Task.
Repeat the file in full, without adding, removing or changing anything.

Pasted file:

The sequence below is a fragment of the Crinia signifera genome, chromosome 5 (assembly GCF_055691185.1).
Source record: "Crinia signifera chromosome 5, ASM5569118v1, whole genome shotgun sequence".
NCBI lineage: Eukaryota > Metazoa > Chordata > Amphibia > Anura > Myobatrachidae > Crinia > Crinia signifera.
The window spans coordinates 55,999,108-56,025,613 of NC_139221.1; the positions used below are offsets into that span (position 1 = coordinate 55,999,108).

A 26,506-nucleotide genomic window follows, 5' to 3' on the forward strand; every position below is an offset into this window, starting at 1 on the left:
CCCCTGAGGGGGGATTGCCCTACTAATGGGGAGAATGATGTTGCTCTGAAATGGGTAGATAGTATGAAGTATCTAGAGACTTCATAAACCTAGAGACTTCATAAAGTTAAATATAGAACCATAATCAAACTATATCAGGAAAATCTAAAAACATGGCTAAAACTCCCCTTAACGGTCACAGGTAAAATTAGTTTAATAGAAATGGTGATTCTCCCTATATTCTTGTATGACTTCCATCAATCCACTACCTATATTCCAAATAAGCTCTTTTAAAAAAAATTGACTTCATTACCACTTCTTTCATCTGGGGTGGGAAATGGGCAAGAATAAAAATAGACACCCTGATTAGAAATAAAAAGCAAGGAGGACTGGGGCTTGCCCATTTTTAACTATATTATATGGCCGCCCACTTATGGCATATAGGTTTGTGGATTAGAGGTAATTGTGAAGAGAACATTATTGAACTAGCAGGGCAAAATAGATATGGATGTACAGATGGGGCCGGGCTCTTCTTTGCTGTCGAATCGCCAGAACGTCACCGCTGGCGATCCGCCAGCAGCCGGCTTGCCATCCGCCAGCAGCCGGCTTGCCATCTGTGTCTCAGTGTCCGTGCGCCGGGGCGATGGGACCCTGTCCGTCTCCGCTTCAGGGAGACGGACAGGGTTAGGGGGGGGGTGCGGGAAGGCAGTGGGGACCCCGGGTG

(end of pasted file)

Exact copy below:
The sequence below is a fragment of the Crinia signifera genome, chromosome 5 (assembly GCF_055691185.1).
Source record: "Crinia signifera chromosome 5, ASM5569118v1, whole genome shotgun sequence".
NCBI lineage: Eukaryota > Metazoa > Chordata > Amphibia > Anura > Myobatrachidae > Crinia > Crinia signifera.
The window spans coordinates 55,999,108-56,025,613 of NC_139221.1; the positions used below are offsets into that span (position 1 = coordinate 55,999,108).

A 26,506-nucleotide genomic window follows, 5' to 3' on the forward strand; every position below is an offset into this window, starting at 1 on the left:
CCCCTGAGGGGGGATTGCCCTACTAATGGGGAGAATGATGTTGCTCTGAAATGGGTAGATAGTATGAAGTATCTAGAGACTTCATAAACCTAGAGACTTCATAAAGTTAAATATAGAACCATAATCAAACTATATCAGGAAAATCTAAAAACATGGCTAAAACTCCCCTTAACGGTCACAGGTAAAATTAGTTTAATAGAAATGGTGATTCTCCCTATATTCTTGTATGACTTCCATCAATCCACTACCTATATTCCAAATAAGCTCTTTTAAAAAAAATTGACTTCATTACCACTTCTTTCATCTGGGGTGGGAAATGGGCAAGAATAAAAATAGACACCCTGATTAGAAATAAAAAGCAAGGAGGACTGGGGCTTGCCCATTTTTAACTATATTATATGGCCGCCCACTTATGGCATATAGGTTTGTGGATTAGAGGTAATTGTGAAGAGAACATTATTGAACTAGCAGGGCAAAATAGATATGGATGTACAGATGGGGCCGGGCTCTTCTTTGCTGTCGAATCGCCAGAACGTCACCGCTGGCGATCCGCCAGCAGCCGGCTTGCCATCCGCCAGCAGCCGGCTTGCCATCTGTGTCTCAGTGTCCGTGCGCCGGGGCGATGGGACCCTGTCCGTCTCCGCTTCAGGGAGACGGACAGGGTTAGGGGGGGGGTGCGGGAAGGCAGTGGGGACCCCGGGTG